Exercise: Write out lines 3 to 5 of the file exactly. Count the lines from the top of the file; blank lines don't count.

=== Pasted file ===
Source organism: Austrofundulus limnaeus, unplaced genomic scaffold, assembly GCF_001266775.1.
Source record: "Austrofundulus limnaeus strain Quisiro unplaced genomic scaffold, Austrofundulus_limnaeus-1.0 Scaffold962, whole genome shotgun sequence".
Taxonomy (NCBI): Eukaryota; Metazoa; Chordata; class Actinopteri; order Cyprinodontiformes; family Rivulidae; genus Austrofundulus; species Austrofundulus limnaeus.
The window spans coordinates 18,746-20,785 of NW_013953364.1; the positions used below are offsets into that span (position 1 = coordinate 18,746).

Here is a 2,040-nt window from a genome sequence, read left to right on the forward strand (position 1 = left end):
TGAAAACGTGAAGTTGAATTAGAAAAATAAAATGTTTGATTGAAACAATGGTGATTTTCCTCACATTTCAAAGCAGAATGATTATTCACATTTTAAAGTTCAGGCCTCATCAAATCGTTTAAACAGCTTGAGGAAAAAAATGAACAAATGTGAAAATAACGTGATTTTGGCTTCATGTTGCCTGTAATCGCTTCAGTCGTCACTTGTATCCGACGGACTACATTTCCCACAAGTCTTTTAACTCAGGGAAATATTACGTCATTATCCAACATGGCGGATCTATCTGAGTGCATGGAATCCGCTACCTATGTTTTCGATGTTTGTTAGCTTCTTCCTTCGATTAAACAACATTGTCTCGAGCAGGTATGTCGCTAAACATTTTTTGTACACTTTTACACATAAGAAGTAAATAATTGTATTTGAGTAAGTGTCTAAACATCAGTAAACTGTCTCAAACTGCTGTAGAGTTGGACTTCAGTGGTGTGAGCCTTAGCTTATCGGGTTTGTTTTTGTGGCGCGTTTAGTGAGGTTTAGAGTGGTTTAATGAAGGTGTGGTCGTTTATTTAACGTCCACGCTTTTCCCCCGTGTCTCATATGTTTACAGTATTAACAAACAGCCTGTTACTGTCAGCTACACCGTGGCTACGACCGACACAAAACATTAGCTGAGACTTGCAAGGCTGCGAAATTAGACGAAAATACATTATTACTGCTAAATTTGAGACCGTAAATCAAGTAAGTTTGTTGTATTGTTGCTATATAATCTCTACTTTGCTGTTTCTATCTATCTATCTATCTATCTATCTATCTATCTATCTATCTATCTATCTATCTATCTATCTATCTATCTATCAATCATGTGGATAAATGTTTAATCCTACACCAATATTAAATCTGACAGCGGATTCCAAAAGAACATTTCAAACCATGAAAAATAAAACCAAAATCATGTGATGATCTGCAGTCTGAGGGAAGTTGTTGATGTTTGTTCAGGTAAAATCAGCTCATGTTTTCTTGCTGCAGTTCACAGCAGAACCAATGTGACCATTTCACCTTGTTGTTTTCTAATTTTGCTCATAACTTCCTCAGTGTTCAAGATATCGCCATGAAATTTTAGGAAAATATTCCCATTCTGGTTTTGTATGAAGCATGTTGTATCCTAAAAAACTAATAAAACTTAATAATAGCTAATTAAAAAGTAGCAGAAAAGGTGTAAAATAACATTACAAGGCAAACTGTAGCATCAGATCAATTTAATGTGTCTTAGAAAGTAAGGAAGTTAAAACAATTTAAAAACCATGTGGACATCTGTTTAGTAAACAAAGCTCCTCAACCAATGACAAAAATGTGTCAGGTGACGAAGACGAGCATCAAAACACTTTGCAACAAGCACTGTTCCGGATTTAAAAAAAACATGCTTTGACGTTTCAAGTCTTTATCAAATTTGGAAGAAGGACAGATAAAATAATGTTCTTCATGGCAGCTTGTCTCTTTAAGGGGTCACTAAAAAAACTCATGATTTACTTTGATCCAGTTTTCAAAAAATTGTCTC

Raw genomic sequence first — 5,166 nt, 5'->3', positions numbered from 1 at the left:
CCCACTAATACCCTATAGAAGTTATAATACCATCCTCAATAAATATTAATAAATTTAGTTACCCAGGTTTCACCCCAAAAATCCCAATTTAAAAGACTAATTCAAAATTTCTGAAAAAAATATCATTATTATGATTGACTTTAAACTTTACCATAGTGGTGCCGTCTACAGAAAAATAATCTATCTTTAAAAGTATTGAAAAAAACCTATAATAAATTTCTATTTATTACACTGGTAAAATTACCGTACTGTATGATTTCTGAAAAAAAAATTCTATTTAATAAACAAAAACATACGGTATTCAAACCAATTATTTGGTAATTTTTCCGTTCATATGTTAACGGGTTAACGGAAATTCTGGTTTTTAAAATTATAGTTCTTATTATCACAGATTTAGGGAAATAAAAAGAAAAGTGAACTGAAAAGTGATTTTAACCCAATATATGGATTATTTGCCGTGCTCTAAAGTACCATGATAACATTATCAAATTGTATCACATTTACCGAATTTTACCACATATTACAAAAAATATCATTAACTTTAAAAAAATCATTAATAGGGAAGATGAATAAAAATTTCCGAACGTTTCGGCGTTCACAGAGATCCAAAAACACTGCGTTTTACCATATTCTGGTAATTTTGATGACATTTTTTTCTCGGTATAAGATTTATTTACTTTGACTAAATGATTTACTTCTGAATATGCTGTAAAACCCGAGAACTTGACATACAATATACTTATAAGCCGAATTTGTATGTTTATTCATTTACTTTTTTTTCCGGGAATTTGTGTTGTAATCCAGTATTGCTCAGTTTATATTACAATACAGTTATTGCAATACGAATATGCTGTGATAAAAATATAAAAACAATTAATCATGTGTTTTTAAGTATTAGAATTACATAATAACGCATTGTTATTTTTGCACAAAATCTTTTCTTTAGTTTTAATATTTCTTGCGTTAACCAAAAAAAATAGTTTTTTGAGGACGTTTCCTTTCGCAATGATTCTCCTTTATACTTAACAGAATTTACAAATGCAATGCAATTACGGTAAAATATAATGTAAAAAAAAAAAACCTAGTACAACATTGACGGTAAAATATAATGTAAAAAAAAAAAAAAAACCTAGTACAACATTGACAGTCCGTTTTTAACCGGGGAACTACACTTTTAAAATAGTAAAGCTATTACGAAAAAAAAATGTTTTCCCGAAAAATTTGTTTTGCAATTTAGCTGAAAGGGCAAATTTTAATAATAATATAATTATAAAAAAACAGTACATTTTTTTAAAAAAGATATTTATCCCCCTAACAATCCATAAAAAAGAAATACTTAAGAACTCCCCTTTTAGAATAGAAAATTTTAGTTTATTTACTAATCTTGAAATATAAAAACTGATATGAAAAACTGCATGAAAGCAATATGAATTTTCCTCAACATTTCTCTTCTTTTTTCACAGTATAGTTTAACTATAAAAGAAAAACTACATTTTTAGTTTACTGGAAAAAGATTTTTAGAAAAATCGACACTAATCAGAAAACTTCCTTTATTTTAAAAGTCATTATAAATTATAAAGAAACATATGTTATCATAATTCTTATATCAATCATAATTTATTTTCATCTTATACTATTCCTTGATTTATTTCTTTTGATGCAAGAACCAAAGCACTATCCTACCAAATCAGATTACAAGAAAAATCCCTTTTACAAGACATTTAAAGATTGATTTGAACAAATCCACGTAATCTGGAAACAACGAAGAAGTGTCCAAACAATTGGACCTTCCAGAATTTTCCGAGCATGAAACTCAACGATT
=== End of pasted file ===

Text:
Taxonomy (NCBI): Eukaryota; Metazoa; Chordata; class Actinopteri; order Cyprinodontiformes; family Rivulidae; genus Austrofundulus; species Austrofundulus limnaeus.
The window spans coordinates 18,746-20,785 of NW_013953364.1; the positions used below are offsets into that span (position 1 = coordinate 18,746).

Here is a 2,040-nt window from a genome sequence, read left to right on the forward strand (position 1 = left end):